Like radiography, HPC has been prone to sustaining innovation. This is because, almost by definition, HPC exists to push the bleeding edge of ever-higher performance. For example, in 1984 it cost around $15 million for a Cray X-MP/48 with a theoretical peak performance of over 800 MFLOPS. Twenty-three years of breathtaking HPC innovation later, IBM’s Roadrunner broke the petaFLOPS barrier with systems costing upwards of $50-$60 million. While several price-per-performance ratios improved, the sticker shock increased more than three-to-four-fold and systems grew increasingly complex; daunting hurdles for many would-be customers.

Disruptive Innovation = Lower Cost x Higher Access

Unlike “sustaining” innovations, “disruptive” innovations tend to bring costs down. Rather than delivering higher performance to mainstream markets, disruptive innovations often target lower cost solutions that are “good enough” for a sub-segment of the market, but lower performing than the alternatives. They can also be solutions designed to specifically allow the less skilled or less wealthy to do what was previously done only by those with greater skill or resources.

For example, Complete Genomics is a service that sequences human genomes for medical research. The first-ever human genome took around 13 years and $3 billion to sequence in 2003, whereas today Complete Genomics offers highly automated, HPC-driven sequencing for only $5K per genome. While Complete Genomics offers a relatively limited set of analyses compared with more sophisticated wet labs, it is allowing a large population of less sophisticated medical researchers to begin analyzing genomic data in a manner that was previously beyond their means and expertise. HPC is making genomics more accessible and lowering costs.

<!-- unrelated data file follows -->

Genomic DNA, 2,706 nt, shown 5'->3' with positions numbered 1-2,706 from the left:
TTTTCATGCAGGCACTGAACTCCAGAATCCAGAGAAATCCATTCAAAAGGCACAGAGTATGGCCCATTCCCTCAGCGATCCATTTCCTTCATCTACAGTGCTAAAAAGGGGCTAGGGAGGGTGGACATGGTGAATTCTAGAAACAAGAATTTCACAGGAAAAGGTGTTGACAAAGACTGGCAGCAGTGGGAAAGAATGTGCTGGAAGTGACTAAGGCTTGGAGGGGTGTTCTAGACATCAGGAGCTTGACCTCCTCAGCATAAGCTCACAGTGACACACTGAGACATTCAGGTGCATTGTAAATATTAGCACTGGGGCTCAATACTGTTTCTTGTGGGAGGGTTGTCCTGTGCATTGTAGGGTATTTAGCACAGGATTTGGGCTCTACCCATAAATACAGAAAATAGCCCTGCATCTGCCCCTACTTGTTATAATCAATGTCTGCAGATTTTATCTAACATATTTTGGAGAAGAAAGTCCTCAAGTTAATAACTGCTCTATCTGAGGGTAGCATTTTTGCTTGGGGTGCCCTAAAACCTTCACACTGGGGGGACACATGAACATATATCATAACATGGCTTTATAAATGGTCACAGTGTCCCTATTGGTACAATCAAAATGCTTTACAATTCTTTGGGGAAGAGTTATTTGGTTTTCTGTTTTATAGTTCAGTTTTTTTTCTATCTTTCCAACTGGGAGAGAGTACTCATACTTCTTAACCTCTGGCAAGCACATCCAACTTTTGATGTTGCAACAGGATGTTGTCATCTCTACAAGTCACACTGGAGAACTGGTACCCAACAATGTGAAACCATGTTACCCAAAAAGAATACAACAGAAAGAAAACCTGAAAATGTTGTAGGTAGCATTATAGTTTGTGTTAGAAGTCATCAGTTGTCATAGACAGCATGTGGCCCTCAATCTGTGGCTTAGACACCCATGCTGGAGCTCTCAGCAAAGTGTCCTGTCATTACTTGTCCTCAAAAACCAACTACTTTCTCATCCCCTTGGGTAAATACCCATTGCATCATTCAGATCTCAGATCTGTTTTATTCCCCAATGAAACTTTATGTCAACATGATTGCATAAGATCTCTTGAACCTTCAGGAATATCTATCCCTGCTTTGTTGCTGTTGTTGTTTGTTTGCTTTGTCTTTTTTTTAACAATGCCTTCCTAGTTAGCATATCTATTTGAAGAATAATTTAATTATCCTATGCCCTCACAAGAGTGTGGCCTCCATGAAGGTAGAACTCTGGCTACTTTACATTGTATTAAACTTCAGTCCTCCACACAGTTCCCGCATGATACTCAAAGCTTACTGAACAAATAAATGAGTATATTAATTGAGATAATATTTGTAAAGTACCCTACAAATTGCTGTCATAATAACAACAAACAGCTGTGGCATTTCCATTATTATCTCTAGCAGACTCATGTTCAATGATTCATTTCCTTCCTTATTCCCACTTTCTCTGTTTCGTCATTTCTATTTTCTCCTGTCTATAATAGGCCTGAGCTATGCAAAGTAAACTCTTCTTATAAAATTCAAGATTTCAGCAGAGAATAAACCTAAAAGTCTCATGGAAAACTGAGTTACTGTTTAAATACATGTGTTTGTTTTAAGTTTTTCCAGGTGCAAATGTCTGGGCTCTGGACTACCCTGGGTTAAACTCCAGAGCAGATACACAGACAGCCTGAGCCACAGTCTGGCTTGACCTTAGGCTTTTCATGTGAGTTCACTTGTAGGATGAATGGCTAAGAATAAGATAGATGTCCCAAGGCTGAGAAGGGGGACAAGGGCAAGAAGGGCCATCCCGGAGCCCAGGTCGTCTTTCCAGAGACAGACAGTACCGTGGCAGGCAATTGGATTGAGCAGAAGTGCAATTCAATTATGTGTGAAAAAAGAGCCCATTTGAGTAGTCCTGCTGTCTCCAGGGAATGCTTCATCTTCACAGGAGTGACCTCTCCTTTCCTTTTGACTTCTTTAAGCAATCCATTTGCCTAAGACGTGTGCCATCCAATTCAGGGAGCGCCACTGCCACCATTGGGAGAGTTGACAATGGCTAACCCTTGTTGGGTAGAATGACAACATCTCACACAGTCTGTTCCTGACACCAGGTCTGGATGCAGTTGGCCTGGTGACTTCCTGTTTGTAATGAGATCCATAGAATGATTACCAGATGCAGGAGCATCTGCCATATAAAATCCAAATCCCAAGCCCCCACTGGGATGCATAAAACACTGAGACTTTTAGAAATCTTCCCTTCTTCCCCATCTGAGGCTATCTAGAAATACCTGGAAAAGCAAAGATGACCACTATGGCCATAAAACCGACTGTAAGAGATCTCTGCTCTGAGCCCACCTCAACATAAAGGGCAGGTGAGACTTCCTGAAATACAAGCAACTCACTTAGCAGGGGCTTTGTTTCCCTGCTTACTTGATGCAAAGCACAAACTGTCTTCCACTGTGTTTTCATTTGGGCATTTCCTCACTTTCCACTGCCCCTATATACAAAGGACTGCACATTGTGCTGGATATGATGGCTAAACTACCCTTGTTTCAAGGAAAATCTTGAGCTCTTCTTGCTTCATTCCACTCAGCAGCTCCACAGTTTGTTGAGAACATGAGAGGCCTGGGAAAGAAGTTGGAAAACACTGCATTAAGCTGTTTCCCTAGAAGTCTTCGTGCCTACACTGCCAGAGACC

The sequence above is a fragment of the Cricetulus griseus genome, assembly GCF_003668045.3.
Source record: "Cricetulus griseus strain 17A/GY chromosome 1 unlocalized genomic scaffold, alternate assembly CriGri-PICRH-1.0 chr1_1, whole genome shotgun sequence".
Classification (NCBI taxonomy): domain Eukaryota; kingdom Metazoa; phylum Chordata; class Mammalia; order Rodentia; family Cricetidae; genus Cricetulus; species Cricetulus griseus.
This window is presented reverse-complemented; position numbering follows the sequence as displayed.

Similarly, Linux and other open source tools have long had a disruptive impact on HPC. While not historically as high performance as incumbent solutions (such as proprietary Unix-based systems), the openness, accessibility and dramatically lower cost of Linux allowed it to enter from below and gradually increase performance over time. By doing so it has not only taken share from existing competitors, but it has also expanded the overall market for high-end systems. Lower cost, more access, more industry growth.

Past ≠ Future

This is not to say that sustaining innovation isn’t important. For the record, it is important. It is also not to say that HPC is never disruptive – the Complete Genomics and Linux examples show HPC can be disruptive (both in terms of end-user applications and the core HPC technology itself). Rather, the message here is that different types of innovation tend to produce different effects on firm and industry growth. One has a tendency to be exclusive, whereas the other tends to be inclusive.

Neither sustaining nor disruptive innovation are easy. Yet the HPC industry is nothing if not outstanding at the sustaining type; after all, on average HPC performance increases by two orders of magnitude every decade. This is not the primary holdup. Rather, perhaps it is time to ask how HPC can become more disruptive.

How can HPC tools more deliberately enable lower cost and greater access solutions?